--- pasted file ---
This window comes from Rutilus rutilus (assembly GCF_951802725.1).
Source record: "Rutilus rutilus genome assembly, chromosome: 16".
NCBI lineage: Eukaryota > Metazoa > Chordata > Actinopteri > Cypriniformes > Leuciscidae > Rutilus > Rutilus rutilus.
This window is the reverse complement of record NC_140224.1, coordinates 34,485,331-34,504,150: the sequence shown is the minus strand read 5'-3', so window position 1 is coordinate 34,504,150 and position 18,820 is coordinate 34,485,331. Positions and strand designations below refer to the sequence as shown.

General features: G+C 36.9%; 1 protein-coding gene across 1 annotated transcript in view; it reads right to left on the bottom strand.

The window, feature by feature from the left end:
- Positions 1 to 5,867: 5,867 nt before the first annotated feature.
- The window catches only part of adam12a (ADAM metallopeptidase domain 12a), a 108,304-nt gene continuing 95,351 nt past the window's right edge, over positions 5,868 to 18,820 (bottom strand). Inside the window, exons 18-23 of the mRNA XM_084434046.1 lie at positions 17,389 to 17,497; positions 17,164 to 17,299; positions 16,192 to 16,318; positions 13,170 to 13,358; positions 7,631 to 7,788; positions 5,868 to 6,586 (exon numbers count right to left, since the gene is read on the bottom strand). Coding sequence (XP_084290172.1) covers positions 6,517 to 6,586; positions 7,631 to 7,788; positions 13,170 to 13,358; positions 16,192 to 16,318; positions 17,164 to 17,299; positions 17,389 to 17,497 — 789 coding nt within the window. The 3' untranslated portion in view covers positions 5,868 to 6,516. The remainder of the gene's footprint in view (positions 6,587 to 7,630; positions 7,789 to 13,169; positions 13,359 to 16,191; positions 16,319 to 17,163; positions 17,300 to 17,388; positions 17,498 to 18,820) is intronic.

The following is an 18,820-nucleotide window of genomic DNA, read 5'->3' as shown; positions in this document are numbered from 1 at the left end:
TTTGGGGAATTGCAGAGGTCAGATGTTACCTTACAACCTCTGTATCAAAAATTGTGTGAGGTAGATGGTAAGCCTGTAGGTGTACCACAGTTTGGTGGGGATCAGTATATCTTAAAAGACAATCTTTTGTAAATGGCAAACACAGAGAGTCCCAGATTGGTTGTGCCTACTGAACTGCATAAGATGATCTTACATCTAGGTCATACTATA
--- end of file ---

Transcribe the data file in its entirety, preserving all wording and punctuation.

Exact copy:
This window comes from Rutilus rutilus (assembly GCF_951802725.1).
Source record: "Rutilus rutilus genome assembly, chromosome: 16".
NCBI lineage: Eukaryota > Metazoa > Chordata > Actinopteri > Cypriniformes > Leuciscidae > Rutilus > Rutilus rutilus.
This window is the reverse complement of record NC_140224.1, coordinates 34,485,331-34,504,150: the sequence shown is the minus strand read 5'-3', so window position 1 is coordinate 34,504,150 and position 18,820 is coordinate 34,485,331. Positions and strand designations below refer to the sequence as shown.

General features: G+C 36.9%; 1 protein-coding gene across 1 annotated transcript in view; it reads right to left on the bottom strand.

The window, feature by feature from the left end:
- Positions 1 to 5,867: 5,867 nt before the first annotated feature.
- The window catches only part of adam12a (ADAM metallopeptidase domain 12a), a 108,304-nt gene continuing 95,351 nt past the window's right edge, over positions 5,868 to 18,820 (bottom strand). Inside the window, exons 18-23 of the mRNA XM_084434046.1 lie at positions 17,389 to 17,497; positions 17,164 to 17,299; positions 16,192 to 16,318; positions 13,170 to 13,358; positions 7,631 to 7,788; positions 5,868 to 6,586 (exon numbers count right to left, since the gene is read on the bottom strand). Coding sequence (XP_084290172.1) covers positions 6,517 to 6,586; positions 7,631 to 7,788; positions 13,170 to 13,358; positions 16,192 to 16,318; positions 17,164 to 17,299; positions 17,389 to 17,497 — 789 coding nt within the window. The 3' untranslated portion in view covers positions 5,868 to 6,516. The remainder of the gene's footprint in view (positions 6,587 to 7,630; positions 7,789 to 13,169; positions 13,359 to 16,191; positions 16,319 to 17,163; positions 17,300 to 17,388; positions 17,498 to 18,820) is intronic.

The following is an 18,820-nucleotide window of genomic DNA, read 5'->3' as shown; positions in this document are numbered from 1 at the left end:
TTTGGGGAATTGCAGAGGTCAGATGTTACCTTACAACCTCTGTATCAAAAATTGTGTGAGGTAGATGGTAAGCCTGTAGGTGTACCACAGTTTGGTGGGGATCAGTATATCTTAAAAGACAATCTTTTGTAAATGGCAAACACAGAGAGTCCCAGATTGGTTGTGCCTACTGAACTGCATAAGATGATCTTACATCTAGGTCATACTATA